Any product person knows that a customer’s problem isn’t really the customer’s problem—it’s a product problem. Across product teams, assessing customer challenges is the key to improvement and retention. The value of making customer-driven adjustments to your product is often undersold and can yield enormous payoff if done strategically.
As a company that collects highly personal health information (like blood nutrient levels), it’s important that our customers are the backbone of every decision we make. Here’s how their feedback is fueling the personalized nutrition industry.
Creating effective product marketing content
When advertising your product, it’s important to consider who your prime prospect is. By determining who’s buying your product and for what reason, you’ll be able to gauge success in advertising campaigns prior to launch. Additional understanding of what questions potential customers have helps refine your product marketing strategy to be as effective as possible.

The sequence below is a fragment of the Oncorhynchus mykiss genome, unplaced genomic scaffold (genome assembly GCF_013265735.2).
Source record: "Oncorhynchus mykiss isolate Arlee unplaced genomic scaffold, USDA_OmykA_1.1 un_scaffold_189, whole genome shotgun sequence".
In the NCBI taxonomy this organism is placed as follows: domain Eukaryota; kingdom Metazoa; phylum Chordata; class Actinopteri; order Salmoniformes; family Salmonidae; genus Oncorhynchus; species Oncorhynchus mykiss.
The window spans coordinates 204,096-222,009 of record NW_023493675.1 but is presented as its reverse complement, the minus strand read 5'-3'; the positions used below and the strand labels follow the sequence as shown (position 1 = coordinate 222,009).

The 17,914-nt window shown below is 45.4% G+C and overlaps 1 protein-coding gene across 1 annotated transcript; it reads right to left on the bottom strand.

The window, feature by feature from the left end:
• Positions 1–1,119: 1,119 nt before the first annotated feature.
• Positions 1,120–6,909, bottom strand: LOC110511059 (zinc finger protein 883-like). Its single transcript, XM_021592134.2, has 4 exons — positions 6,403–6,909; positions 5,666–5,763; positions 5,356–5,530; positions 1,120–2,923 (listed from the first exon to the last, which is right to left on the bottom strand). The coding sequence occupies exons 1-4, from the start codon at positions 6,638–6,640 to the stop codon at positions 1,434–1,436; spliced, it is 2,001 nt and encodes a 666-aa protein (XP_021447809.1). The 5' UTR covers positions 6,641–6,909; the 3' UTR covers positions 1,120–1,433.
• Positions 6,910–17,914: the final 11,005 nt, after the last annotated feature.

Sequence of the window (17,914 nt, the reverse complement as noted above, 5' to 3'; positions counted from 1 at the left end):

For example, we noticed that a large portion of inquiries coming into our customer care team’s inbox was asking about what our product actually does. Referring to our blood testing device, more specifically they wanted to know what it tests for. In some cases, these questions were coming from people who have already purchased our product, meaning that we were not providing sufficient detail to our customers. To resolve this, we chose to make adjustments to our website, as well as to our onboarding CRM campaign to be more clear about what we test. Now, we rarely see this question asked when looking at our customer care reports.
It’s important to note here that when making changes to content to solve a problem like this, it’s critical to involve your design team. Oftentimes, the answer to the customer’s question is already available to them somewhere on the website. The issue may not be the content itself, but the way that it’s presented.
Establishing a connection
In the case of a personalized nutrition business, it’s important to make lasting connections with customers due to the intimate nature of the product.